For Amazon, hardware has always been a means to an end. From the Kindle e-reader to the Fire tablets to its TV offerings, the company has always treated the space as something of a loss leader even with its most popular offerings. Amazon has determined success in pricing devices much closer to cost than the competition something a company can only really get away with if it plans to make up for things somewhere down the road, like, say if youre in the content selling business.
The Echo line is no different, of course. The aim of the hardware hub is simple: to seed living rooms with its smart assistant and become an essential part of the connected home. The desktop-mounted devices were a first step toward getting Alexa into the world, and while the company has made it clear it isnt done with the Echo line( as evidenced by the recent launch of the Look ), its ready to let other companies do the heavy lifting.
The actual success of the Echo line took most( likely Amazon included) by surprise. The company never likes to give out exact numbers when it is necessary to hardware, but by all accounts, the products have been a massive success. Over the holidays, it noted that it had sold 9x as many Echo devices as it had the previous year, only saying that the number was in the millions .
But the next phase in Amazons master plan has been rolling out for the past year-and-a-half, as the company has not only embraced third-party hardware makers its actively engaged them. Last week, Amazon joined component company Conexant to announce the release of the AudioSmart Development Kit for Alexa Voice Service a second devkit is targeted at streamlining the process of bringing Alexa voice functionality to their devices.
The day prior, smart appliance manufacturer Ecobee announced that the Amazons smart home assistant would be a part of its products in a big route, moving forward. It would start with a new version of the companys connected thermostat built utilizing an earlier version of the Conexant dev kit. Afterward in the year, it will be bringing the functionality to connected light switches, with the semi-ominous aim of weaving the power of voice into the walls of entire households.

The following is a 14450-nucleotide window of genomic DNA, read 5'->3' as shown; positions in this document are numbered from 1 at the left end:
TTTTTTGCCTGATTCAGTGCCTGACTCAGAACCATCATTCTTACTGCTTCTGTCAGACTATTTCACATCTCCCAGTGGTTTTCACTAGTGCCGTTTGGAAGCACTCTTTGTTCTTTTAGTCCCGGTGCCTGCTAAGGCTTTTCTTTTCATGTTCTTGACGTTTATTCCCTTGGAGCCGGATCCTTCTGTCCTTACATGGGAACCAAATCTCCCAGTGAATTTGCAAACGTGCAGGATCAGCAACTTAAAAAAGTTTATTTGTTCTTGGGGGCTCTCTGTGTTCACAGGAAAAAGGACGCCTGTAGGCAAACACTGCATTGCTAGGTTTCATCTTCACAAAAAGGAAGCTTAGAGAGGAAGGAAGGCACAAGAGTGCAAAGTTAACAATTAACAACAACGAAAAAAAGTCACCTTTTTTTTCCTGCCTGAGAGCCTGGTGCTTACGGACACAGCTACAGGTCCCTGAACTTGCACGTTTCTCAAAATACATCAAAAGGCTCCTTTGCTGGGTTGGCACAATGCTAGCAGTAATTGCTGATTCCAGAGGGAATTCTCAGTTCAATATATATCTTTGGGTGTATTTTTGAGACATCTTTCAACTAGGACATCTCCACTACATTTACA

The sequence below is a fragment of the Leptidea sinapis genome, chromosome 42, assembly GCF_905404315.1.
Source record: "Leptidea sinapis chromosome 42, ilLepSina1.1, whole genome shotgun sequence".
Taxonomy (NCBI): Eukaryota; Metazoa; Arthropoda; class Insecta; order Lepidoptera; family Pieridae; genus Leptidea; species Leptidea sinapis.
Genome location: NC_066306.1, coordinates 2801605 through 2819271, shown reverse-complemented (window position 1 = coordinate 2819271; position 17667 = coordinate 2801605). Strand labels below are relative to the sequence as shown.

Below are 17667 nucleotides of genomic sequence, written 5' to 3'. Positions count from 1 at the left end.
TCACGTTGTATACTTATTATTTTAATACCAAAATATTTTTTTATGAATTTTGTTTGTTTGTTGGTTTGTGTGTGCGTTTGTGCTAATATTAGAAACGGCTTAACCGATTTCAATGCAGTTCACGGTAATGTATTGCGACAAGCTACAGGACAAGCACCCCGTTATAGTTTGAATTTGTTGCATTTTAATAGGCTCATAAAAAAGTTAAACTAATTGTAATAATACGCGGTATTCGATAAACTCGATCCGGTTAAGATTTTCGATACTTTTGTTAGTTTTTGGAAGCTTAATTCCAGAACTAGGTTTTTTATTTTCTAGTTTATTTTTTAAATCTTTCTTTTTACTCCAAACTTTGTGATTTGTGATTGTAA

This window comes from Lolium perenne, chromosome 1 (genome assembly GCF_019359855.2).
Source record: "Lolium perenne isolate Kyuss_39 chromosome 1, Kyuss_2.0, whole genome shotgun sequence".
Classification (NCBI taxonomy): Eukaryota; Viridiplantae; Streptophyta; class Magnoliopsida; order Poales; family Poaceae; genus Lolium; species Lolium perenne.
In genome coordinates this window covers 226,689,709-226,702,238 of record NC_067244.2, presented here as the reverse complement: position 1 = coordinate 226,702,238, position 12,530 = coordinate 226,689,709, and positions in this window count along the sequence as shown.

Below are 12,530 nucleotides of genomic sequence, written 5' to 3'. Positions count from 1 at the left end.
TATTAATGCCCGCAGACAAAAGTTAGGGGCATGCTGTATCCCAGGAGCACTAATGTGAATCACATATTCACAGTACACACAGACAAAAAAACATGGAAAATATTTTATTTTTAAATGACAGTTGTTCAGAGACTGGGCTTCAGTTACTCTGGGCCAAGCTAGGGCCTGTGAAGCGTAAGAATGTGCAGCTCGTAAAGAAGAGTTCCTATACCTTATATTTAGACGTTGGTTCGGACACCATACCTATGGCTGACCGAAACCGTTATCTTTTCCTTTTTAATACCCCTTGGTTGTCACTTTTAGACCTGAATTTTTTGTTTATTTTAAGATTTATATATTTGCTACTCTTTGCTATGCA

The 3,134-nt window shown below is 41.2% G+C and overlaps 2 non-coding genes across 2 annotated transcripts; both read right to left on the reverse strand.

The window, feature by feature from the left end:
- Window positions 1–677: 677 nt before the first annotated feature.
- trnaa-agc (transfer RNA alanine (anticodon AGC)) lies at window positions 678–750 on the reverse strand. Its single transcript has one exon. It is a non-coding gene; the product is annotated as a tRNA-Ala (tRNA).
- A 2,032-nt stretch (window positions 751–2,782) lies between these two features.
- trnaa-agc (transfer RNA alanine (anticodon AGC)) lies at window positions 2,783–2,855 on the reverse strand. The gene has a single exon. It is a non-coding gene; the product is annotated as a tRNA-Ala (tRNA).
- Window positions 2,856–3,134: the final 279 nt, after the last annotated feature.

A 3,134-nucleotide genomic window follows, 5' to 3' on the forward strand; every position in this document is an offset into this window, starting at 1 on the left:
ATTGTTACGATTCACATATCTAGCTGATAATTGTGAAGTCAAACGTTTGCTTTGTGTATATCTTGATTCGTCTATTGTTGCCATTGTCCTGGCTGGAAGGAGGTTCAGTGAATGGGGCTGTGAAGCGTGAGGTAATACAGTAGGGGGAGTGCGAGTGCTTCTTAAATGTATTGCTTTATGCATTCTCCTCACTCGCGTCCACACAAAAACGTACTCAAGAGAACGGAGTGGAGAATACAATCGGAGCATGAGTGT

The thermostat marked something of a deviation from many Alexa-enabled devices before it, in that it wasnt simply the addition of an Alexa skill to an existing product. Nor was it a desk-mounted device designed to compete immediately with the Echo line. Only a few of its voice-enabled functions actually pertain to thermostat features. The other 12,000 or so essentially make the product an Echo surrogate, mutely waiting for its aftermath word.
Its proof of concept for the company that Alexa is just as good outside the Echo. More to the point, its the tip-off of a growing trend in which third-party producers help spread the Alexa gospel. Its no coincidence, of course, that Ecobee was a $35 million recipient of Amazons Alexa Fund, a VC campaign that believe[ s] experiences designed around the human voice will basically improve the way people use technology. And, you know, promoting the companys own titular assistant a little bit along the way doesnt hurt, either, right?
Amazon merrily flings out a number from RBC that puts Alexa on 128 million devices by the end of 2020( with roughly half that number sold that year ). It seems like a stretch at the current rate, but adoption certainly does appearto be snowballing a particularly impressive feat given that the fact that unlike Siri and Google Assistant, the product didnt have smartphones as a jumping off point.
Though, in recent months, the assistants success has been large enough in Northern america that a handful of smartphone markers have shunned Googles offering in favor of Amazon, which is no doubt something of a sweet revenge for a company that failed so publicly in its own attempt to launching a smart home offering.
But while Echoes will likely continue to see for some time, thanks in part to regular freshens of the line, Amazon is working on its own schemed obsolescence. The more the functionality is baked into third-party products, the less need users will have for their own standalone Echo devices. And thats perfectly fine for Amazon.
The Echo line has done its undertaking better than Amazon could have imagined, putting the company well ahead of Apple and Google with regards to penetrating the smart home. For millions of users, the Echo will be their first dip in the water of the connected home. They purchased an Echo because of the neat tricks they say on TV or the recommendation of a friend. The fact that it can control the high tech smart lights they had their eye on is merely a bonus.
Amazon has done the hard work of getting Alexa out into the world. The next couple of years, the burden of follow through will be on the many hardware partners looking to the cash in on Alexas success. And on Apple and Google, who have a lot of catching up to do.
Curated from: https :// techcrunch.com
Make sure to visit: CapGeneration.com